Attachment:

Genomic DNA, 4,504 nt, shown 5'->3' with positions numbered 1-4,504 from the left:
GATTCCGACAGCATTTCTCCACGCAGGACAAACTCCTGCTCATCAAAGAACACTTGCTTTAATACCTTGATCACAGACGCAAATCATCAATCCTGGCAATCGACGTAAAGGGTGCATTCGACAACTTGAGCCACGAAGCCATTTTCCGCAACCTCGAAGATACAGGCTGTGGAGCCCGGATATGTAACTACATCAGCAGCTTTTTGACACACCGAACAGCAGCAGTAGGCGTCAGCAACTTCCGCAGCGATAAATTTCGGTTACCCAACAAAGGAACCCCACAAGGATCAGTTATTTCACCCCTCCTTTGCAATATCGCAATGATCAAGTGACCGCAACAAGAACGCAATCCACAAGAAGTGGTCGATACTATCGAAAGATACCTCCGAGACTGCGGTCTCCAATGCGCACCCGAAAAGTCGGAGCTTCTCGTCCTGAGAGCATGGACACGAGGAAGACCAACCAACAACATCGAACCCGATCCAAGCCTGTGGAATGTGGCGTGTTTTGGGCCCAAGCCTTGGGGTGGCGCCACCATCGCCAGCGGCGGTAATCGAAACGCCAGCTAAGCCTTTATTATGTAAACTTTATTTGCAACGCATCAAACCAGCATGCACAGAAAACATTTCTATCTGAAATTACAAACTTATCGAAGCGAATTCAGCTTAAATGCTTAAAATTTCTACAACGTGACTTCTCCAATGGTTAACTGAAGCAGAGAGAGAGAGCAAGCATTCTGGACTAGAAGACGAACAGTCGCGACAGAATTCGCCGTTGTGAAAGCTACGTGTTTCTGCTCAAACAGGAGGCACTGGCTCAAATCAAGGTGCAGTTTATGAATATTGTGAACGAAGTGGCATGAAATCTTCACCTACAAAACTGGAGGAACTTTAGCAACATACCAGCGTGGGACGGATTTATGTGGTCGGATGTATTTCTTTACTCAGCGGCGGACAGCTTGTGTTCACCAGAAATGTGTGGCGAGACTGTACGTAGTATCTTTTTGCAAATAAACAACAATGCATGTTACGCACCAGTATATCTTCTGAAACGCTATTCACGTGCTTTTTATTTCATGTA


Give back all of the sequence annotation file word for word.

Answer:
Genomic DNA, 4,504 nt, shown 5'->3' with positions numbered 1-4,504 from the left:
GATTCCGACAGCATTTCTCCACGCAGGACAAACTCCTGCTCATCAAAGAACACTTGCTTTAATACCTTGATCACAGACGCAAATCATCAATCCTGGCAATCGACGTAAAGGGTGCATTCGACAACTTGAGCCACGAAGCCATTTTCCGCAACCTCGAAGATACAGGCTGTGGAGCCCGGATATGTAACTACATCAGCAGCTTTTTGACACACCGAACAGCAGCAGTAGGCGTCAGCAACTTCCGCAGCGATAAATTTCGGTTACCCAACAAAGGAACCCCACAAGGATCAGTTATTTCACCCCTCCTTTGCAATATCGCAATGATCAAGTGACCGCAACAAGAACGCAATCCACAAGAAGTGGTCGATACTATCGAAAGATACCTCCGAGACTGCGGTCTCCAATGCGCACCCGAAAAGTCGGAGCTTCTCGTCCTGAGAGCATGGACACGAGGAAGACCAACCAACAACATCGAACCCGATCCAAGCCTGTGGAATGTGGCGTGTTTTGGGCCCAAGCCTTGGGGTGGCGCCACCATCGCCAGCGGCGGTAATCGAAACGCCAGCTAAGCCTTTATTATGTAAACTTTATTTGCAACGCATCAAACCAGCATGCACAGAAAACATTTCTATCTGAAATTACAAACTTATCGAAGCGAATTCAGCTTAAATGCTTAAAATTTCTACAACGTGACTTCTCCAATGGTTAACTGAAGCAGAGAGAGAGAGCAAGCATTCTGGACTAGAAGACGAACAGTCGCGACAGAATTCGCCGTTGTGAAAGCTACGTGTTTCTGCTCAAACAGGAGGCACTGGCTCAAATCAAGGTGCAGTTTATGAATATTGTGAACGAAGTGGCATGAAATCTTCACCTACAAAACTGGAGGAACTTTAGCAACATACCAGCGTGGGACGGATTTATGTGGTCGGATGTATTTCTTTACTCAGCGGCGGACAGCTTGTGTTCACCAGAAATGTGTGGCGAGACTGTACGTAGTATCTTTTTGCAAATAAACAACAATGCATGTTACGCACCAGTATATCTTCTGAAACGCTATTCACGTGCTTTTTATTTCATGTA